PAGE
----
Part 2 of our annual World Airliners directory focuses on regional aircraft, a market now dominated by two manufacturers, although the Chinese and Russians are pressing on with programmes

The number of players competing for business in the regional sector has long been out of kilter with the size, in dollar terms, of the market. The inevitable re-adjustment has occurred over the past 12 months. Gone are BAE Systems and, in all likelihood, Fairchild Dornier in the fall-out from 11 September, while Raytheon has had to declare defeat in the 19-seat sector and move to a build-to-order status on the 1900D.

Just two major competitors - Bombardier and Embraer - now remain in the 30- to 100-seat market and they are scrambling to fill the void left by the outgoing product lines and make the best of a tough market. China and Russia seem undeterred by the industry's recent woes and continue to push forward with their own ambitious regional jet plans.

There were reasons to cheer in the past year. Embraer launched flight testing of its all-new 70-seat 170 regional jet. Although the schedule has been hampered by slippages that have delayed deliveries by up to six months, the aircraft promises to be the first of an important line-up of new airliners from the Brazilian manufacturer. Meanwhile, Bombardier completed flight testing of its latest CRJ variant, the 90-seat CRJ900, ahead of first deliveries to Mesa early next year.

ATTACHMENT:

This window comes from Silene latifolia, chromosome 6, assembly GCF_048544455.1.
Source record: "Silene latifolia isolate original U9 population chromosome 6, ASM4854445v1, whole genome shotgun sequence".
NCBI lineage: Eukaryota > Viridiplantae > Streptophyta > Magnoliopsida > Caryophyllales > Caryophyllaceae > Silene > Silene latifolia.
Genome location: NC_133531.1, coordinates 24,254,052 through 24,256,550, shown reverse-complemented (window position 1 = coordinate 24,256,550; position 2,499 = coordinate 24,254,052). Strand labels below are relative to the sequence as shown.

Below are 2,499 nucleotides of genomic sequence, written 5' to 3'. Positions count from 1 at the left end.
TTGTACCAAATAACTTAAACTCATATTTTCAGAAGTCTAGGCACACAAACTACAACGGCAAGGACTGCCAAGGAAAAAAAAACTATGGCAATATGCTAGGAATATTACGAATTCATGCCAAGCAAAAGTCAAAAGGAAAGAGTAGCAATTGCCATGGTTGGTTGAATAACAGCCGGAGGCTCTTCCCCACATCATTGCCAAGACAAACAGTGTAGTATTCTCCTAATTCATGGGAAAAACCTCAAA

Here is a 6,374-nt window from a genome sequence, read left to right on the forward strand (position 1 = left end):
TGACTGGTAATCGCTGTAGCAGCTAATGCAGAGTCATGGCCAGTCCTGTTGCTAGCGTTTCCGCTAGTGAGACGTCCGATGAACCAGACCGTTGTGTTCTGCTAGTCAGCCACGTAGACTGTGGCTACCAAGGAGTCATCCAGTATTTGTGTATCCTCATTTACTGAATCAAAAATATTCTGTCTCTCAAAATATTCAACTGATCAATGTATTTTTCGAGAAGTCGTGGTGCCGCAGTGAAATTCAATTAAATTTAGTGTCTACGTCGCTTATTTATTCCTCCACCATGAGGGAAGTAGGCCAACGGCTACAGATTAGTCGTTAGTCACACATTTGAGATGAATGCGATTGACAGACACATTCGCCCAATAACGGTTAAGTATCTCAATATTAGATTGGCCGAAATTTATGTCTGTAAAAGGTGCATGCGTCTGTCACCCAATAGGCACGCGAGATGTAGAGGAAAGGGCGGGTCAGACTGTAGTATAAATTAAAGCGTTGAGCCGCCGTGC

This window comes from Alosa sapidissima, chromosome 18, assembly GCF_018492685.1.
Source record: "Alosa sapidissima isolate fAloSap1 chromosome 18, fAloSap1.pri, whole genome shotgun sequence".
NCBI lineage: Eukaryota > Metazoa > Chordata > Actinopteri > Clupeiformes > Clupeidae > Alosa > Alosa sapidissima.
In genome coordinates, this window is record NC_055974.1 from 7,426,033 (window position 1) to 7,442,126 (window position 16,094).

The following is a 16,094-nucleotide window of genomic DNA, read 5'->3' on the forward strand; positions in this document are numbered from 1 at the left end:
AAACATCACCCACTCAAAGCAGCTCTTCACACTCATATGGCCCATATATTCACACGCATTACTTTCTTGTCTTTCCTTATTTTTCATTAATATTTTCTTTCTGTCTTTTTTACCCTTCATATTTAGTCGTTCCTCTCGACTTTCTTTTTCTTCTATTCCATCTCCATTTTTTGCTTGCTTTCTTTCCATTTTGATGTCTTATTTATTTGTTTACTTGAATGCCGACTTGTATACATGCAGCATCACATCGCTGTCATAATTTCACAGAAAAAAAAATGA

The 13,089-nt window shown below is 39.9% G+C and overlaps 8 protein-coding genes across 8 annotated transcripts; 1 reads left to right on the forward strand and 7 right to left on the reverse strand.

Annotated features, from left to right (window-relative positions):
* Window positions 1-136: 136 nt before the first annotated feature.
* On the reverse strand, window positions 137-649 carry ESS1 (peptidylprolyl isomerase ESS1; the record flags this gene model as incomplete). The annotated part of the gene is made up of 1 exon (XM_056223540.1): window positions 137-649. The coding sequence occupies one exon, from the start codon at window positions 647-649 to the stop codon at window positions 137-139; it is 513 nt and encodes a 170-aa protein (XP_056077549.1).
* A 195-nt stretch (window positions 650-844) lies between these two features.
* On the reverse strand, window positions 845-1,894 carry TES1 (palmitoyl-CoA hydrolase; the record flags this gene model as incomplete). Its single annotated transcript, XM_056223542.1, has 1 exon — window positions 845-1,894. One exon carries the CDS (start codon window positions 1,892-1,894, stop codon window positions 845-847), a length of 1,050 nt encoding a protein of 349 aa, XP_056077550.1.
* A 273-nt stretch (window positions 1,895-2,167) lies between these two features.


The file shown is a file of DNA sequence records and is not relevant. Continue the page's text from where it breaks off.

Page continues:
Sadly the industry's two other new jet types did not make it that far. BAE had three RJX airframes in flight test when it pulled the plug on the programme 12 months ago, citing the economic downturn and the large-scale availability of cheap secondhand aircraft. Although the test aircraft are set for a premature end to their lives either as museum pieces or scrap metal, BAE's portfolio of over 450 secondhand regional aircraft will ensure it remains an important player in the market for some years to come.

The Fairchild Dornier 728 prototype did not even get as far as flight test, with the company's collapse occurring shortly after the 70-seater's roll-out ceremony in Oberpfaffenhofen, Germany, eight months ago. Despite overtures by potential suitors such as Boeing and Bombardier, a credible rescue effort is yet to be mounted and the programme's future is grim.

China and Russia are convinced that their regional jet programmes can succeed where others have failed. Both the Chinese ARJ21 and Sukhoi-led Russian Regional Jet (RRJ) programmes have been given a huge boost in credibility by having Boeing on board in a consultancy role, but how deep the US manufacturer's involvement will become is unclear. General Electric has been chosen to power the ARJ21 programme and Western engine manufacturers are involved in the bids for the RRJ family.

ATR is the sole Western manufacturer remaining in the 40- to 80-seat sector that offers an entire turboprop product line. Major developments in the propeller-driven sector have been largely devoted to establishing freighter conversions for the large in-service fleet of ATR 42/72s, BAe ATPs, Fokker 50s and Saab 340s. Bombardier is also studying a cargo version of the Q400.

Source: Flight International